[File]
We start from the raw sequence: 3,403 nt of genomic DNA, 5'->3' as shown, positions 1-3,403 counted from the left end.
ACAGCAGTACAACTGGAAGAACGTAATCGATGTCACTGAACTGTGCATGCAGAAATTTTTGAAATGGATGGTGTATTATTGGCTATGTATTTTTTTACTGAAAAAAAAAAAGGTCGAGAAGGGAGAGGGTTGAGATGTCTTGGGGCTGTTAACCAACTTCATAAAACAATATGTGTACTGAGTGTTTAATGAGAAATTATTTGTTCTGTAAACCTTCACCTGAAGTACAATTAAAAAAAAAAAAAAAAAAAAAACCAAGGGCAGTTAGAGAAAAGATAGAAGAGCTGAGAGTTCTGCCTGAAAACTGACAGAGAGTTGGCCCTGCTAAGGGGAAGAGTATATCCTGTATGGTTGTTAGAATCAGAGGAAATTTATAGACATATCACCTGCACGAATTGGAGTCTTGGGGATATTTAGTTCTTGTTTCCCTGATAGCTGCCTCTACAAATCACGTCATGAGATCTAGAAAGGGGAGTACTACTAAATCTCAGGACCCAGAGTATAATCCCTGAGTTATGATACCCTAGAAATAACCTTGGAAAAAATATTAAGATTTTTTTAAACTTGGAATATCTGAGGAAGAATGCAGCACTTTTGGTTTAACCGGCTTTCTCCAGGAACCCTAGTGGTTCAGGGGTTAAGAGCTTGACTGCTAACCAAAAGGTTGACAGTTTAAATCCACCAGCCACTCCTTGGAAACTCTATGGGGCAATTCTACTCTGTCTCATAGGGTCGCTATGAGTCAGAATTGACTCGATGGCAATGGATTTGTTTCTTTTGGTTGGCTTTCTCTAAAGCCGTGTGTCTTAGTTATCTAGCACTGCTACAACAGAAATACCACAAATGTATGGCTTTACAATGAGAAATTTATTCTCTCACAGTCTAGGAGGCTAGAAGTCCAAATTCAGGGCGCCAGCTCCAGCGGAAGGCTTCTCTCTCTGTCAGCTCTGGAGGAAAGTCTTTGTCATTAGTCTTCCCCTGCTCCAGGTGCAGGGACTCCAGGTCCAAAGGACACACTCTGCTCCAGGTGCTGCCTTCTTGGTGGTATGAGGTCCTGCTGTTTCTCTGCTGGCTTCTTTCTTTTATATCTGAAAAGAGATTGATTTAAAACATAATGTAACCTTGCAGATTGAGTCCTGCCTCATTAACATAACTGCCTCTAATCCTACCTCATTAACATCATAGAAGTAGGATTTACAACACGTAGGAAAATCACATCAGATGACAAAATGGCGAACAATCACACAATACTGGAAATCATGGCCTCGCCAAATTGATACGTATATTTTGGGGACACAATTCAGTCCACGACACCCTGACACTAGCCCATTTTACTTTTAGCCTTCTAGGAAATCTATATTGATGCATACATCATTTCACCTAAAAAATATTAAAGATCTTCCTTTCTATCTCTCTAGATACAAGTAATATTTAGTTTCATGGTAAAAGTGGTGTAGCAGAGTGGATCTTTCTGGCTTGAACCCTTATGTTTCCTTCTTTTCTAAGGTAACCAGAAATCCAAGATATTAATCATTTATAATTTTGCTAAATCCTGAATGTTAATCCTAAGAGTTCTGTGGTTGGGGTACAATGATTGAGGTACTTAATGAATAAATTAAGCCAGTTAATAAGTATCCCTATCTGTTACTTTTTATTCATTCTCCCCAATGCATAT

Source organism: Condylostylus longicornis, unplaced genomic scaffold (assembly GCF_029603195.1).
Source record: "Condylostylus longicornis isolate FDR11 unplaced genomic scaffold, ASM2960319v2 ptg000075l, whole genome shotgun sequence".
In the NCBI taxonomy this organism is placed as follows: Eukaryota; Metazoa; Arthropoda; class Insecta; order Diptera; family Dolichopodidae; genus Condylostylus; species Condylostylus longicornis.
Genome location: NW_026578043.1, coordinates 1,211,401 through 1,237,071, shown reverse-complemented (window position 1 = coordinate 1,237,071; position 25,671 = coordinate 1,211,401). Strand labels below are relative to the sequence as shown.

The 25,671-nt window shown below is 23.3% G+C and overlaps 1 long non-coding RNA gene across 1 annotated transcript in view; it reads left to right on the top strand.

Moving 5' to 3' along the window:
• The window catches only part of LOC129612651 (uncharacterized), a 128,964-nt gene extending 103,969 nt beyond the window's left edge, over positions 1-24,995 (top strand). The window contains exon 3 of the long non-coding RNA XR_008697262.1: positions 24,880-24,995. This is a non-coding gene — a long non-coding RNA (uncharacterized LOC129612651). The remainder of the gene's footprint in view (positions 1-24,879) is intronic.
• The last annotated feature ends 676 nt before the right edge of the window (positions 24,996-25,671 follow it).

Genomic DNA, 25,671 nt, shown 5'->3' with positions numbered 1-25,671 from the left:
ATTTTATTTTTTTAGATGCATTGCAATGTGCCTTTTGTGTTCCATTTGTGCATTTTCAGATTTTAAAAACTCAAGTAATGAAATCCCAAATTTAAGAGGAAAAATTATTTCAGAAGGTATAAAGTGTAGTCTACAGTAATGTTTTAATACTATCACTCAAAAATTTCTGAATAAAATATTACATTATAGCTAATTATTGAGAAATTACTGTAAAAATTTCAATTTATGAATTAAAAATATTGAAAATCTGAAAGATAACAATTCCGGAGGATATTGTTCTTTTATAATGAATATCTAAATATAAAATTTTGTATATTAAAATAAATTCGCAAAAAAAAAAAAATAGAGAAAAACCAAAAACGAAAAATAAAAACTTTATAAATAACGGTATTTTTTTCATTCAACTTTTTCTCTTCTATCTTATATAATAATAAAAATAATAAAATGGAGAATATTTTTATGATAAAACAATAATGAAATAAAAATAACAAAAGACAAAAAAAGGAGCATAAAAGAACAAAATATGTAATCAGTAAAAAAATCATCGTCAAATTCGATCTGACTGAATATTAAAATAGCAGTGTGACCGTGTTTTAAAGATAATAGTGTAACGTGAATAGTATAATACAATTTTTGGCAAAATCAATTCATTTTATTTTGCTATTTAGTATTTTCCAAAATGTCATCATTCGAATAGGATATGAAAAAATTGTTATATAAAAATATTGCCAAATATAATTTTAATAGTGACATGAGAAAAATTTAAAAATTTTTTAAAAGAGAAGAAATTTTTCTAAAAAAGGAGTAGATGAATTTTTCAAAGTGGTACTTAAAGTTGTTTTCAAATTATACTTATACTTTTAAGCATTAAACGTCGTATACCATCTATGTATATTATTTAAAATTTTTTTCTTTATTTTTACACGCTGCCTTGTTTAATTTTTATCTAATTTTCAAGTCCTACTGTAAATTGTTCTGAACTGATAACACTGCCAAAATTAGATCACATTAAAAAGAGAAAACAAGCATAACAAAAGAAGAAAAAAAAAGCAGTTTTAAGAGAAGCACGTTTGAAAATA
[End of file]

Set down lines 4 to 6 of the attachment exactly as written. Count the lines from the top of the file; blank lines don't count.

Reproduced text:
Source record: "Condylostylus longicornis isolate FDR11 unplaced genomic scaffold, ASM2960319v2 ptg000075l, whole genome shotgun sequence".
In the NCBI taxonomy this organism is placed as follows: Eukaryota; Metazoa; Arthropoda; class Insecta; order Diptera; family Dolichopodidae; genus Condylostylus; species Condylostylus longicornis.
Genome location: NW_026578043.1, coordinates 1,211,401 through 1,237,071, shown reverse-complemented (window position 1 = coordinate 1,237,071; position 25,671 = coordinate 1,211,401). Strand labels below are relative to the sequence as shown.